We are living in an age of hyper-capitalism: we have gone beyond industrialisation and value-addition to a point where the rules are written by the financiers, and the finance industry, rather than a sector that actually makes something, has become arguably the most politically powerful industry in history.
A brief period of relative equality in the richer countries after World War II gave way from the late 1970s to a powerful ideology of competition, unending growth, and unhindered profit. This ideology was charted deliberately by institutes lavishly funded by aspiring plutocrats.
We see the evidence of peak plutocracy in: -the so far largely successful efforts of business interests to prevent meaningful action on climate change;
- the push for high-input, high-tech, restricted-ownership agriculture that excludes smallholder farmers – a great portion of them women — who feed most of the world’s people;
- the collusion of governments and companies in taking control of land and natural resources from communities in order to generate profits for privileged outsiders;
- the “race to the bottom” among governments to sacrifice revenues through blanket “tax holidays” in order to lure foreign investment, even when the benefits are unclear or negligible;
- the failure of governments to establish laws that protect workers from abuses ranging from trafficking to unlivable wages to unacceptably risky working conditions, with women workers in the most precarious, low-paid and inhumane jobs;
- the failure to recognise the systematic abuse of women’s rights in many areas – but in particular the deep uncompensated subsidies women provide to all economies with their unpaid and low-paid care work that keep families and societies functioning;
- the pressure put on countries – and more recently the collusion between governments and companies – to change commercial and consumer-protection laws so that foreign companies can dominate markets;
- the use of coercion, including violence, by powerful elites in private enterprises, fundamentalist movements, and repressive regimes to control women’s bodies and sexual and reproductive choices, their labour, mobility and political voice;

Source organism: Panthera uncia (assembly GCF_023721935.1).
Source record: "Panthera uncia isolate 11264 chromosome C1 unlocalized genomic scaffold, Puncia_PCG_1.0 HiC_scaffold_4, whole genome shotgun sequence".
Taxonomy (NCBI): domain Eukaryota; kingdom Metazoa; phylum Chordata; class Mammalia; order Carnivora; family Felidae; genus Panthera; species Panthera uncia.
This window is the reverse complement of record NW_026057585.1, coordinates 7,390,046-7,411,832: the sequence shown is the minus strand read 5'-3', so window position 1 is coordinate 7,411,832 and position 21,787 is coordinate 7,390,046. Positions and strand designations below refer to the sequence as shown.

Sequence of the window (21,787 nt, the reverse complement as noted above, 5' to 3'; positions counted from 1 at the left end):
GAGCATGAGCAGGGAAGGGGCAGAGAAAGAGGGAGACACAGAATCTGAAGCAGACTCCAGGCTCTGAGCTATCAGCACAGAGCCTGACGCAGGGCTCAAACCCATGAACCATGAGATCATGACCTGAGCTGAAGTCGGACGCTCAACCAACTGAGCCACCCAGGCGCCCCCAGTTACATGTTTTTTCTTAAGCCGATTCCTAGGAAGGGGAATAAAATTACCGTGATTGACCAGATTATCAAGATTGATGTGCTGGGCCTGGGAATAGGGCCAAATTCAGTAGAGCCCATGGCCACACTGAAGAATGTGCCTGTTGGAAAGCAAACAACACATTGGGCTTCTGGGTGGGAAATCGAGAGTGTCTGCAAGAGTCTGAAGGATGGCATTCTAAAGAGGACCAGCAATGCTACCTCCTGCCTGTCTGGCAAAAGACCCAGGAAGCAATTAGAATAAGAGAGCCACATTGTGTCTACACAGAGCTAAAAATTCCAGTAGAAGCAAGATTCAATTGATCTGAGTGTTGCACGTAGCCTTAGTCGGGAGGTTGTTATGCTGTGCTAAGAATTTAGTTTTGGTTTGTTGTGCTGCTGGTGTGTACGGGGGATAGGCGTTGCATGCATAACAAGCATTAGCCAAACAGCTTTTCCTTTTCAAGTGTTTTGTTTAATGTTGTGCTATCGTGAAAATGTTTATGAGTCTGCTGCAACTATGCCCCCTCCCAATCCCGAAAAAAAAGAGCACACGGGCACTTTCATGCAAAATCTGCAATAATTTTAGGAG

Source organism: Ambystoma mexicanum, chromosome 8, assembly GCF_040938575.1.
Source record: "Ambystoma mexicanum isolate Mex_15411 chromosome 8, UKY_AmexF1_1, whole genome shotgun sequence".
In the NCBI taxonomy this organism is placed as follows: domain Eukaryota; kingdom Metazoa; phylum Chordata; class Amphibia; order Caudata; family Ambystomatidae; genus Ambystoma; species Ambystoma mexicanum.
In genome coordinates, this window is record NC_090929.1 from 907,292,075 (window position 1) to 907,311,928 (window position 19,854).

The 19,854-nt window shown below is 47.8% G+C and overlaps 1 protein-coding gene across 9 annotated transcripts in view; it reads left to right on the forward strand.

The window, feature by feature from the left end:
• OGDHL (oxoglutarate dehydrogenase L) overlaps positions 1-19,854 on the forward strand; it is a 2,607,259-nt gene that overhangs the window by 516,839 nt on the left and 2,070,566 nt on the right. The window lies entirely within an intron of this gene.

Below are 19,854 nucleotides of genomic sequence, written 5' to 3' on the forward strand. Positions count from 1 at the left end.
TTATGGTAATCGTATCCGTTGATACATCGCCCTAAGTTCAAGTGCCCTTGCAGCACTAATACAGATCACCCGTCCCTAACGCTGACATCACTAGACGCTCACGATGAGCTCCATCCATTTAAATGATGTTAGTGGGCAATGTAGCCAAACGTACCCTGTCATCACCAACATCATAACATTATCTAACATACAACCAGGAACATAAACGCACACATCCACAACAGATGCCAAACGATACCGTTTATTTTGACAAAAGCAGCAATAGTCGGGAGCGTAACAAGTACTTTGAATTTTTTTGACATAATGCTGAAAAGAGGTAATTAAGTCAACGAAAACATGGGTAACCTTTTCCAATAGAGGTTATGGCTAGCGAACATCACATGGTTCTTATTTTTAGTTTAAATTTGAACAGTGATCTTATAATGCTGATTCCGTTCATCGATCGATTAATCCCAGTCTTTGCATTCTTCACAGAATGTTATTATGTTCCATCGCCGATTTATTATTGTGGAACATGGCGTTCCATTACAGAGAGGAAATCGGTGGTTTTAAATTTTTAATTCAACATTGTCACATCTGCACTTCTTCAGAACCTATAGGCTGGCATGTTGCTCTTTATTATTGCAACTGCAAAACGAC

- the pressure to privatize schools at the expense of decent public education, despite the complete absence of evidence that the results will be beneficial to anyone beside the owners;
- the unwarranted scorn directed at the public sector, and the pervasive recourse to the notion of “private sector led development” by most donor countries and inter-governmental institutions, even in the absence of positive models
- the fetishization of foreign direct investment in low-income countries despite compelling evidence that no country has achieved sustainable development with foreign capital;
- the increasing congruence of interests among governments, corporations, and elites in limiting the freedom of action of social movements and public interest groups, constricting political space in all parts of the world;
- the increasing domination of wealthy corporations and individuals in United Nations debates and processes.
- the brazen ideological defense of inequality and massive concentration of power and resources by wealthy individuals and the institutes they fund;
- the increasing number of disasters and emergencies are turned into profit opportunities, as affected areas are remade according to the plutocrats’ rules.
- the refusal of governments to combat the global youth unemployment crisis with public jobs programs to address the widely-acknowledged looming crisis of deteriorating infrastructure;
- the fallacy of scarcity revealed by the capacity of governments to find massive public financial resources for war and bank bailouts, but seldom for programs that would employ people, combat hunger and disease, and foster renewable energy.
An opinion piece by Soren Ambrose, Head of Policy at ActionAid International. http://www.ipsnews.net/2015/04/opinion-has-the-world-reached-peak-plutocracy/